The image of the saviour is integral to Judeo-Christian belief. It is an attractive image for environmentalists too. Their actions to save the environment combat the attitudes of those who ignore climate change and the human contribution to it; they combat also those who recognise the problem but cannot change their behaviour. It is an image of compassion. Actions taken by environmentalists that people may not support are really for their own good.
There is of course a fundamental difference between environmentalism and religious belief. It centres on claims to know. In today’s world when we claim to ‘know’ something we either appeal to knowledge based on practical experience or to knowledge based on the observations and findings of the natural and social sciences. The claims need to be supported by testing and by a record of reasonable predictive success. Environmentalists appeal to scientific knowledge when they claim that human causation propels climate change and they appeal to the predictions of science when they claim that we need to take steps to reduce carbon emissions in order to address global warming before it is too late. Religious knowledge is of a different sort. Traditionally it appeals to revelation and to the interpretations of those revelations by priestly experts. It may also simply involve an acceptance that not all forms of knowledge are accessible to us. In early medieval Europe, scientific knowledge was inaccessible.
The claim of environmentalists to know according to scientific norms have to be treated with a degree of caution. Scientists are not free of their own biases, their motivation is not necessarily one of disinterested inquiry, and they are subject to intellectual capture by theories that seem compelling at the time but are later superseded by a newer theory. Predictions are notoriously subject to error. There has to be room left for reasonable doubt and for the arrival of new and more complete explanations.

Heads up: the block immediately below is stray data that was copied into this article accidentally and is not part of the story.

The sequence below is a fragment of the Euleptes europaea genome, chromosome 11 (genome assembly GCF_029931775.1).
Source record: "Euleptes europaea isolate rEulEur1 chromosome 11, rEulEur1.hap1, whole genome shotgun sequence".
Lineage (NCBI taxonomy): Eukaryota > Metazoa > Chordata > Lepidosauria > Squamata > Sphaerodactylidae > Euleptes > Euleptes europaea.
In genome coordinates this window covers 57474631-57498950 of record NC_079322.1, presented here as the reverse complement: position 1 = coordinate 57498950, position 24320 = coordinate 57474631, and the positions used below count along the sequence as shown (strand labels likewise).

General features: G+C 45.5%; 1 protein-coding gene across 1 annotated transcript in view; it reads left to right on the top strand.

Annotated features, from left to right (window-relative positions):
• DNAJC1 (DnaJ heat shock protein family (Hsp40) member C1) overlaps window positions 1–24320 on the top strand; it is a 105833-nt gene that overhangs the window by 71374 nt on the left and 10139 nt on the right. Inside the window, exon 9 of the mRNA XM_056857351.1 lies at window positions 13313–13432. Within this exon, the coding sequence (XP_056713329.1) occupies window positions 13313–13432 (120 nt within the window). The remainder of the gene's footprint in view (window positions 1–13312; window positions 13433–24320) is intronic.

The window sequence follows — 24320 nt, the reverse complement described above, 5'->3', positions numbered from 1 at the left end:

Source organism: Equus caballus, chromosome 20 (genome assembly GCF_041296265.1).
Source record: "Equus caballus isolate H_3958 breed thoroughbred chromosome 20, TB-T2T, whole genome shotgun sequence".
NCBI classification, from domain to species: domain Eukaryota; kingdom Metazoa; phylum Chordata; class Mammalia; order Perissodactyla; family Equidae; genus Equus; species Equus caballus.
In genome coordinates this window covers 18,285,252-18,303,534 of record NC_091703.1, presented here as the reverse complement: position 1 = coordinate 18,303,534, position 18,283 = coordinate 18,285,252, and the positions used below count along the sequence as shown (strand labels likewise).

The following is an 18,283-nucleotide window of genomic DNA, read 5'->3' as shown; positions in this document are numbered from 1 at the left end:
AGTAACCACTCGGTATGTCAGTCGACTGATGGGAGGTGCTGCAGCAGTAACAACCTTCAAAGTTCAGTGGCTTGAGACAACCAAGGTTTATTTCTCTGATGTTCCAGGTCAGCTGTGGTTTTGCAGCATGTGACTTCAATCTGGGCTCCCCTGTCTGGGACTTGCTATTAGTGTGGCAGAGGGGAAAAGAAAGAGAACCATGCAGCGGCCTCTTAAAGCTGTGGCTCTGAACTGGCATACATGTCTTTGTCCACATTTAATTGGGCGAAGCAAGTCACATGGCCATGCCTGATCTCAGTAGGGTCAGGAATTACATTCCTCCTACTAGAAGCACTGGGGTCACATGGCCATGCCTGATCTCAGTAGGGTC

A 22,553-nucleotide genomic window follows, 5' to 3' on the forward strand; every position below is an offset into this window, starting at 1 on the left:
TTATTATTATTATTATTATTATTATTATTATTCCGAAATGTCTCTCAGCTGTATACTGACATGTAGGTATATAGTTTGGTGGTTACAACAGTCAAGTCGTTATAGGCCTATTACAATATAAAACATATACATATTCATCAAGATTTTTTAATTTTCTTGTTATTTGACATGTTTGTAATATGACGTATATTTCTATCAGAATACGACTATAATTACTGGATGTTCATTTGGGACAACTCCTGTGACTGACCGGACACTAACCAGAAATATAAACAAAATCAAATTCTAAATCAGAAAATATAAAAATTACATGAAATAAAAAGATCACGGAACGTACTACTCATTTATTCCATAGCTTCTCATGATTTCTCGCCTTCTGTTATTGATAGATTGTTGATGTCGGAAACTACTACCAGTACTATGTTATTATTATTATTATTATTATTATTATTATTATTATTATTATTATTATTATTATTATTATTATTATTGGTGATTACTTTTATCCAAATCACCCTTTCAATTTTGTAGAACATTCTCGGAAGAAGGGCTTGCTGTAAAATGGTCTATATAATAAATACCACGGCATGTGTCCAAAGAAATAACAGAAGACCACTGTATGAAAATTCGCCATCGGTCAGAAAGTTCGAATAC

Allowing for reasonable doubt does not mean that no action is required. Action can be justified to prevent large or irreversible losses, particularly where the costs of remedial action are manageable. But where the possibility of reasonable doubt is not admitted in weighing the costs of action then we move back onto the grounds of belief.
For some environmentalists the connection between religious belief and environmentalism is openly acknowledged. A concern for the environment and the need to address the negative human impact can be justified according to religious and ethical norms. They motivated environmental concerns before the claims of scientific support. But the different bases for concern are not always made clear and transparent. The relationship between knowledge and belief among environmentalists is probably closer than we care to admit. It is important to be clear because, otherwise, belief can close down the scientific need for reasonable doubt and the need for continuing independent testing of predictive models.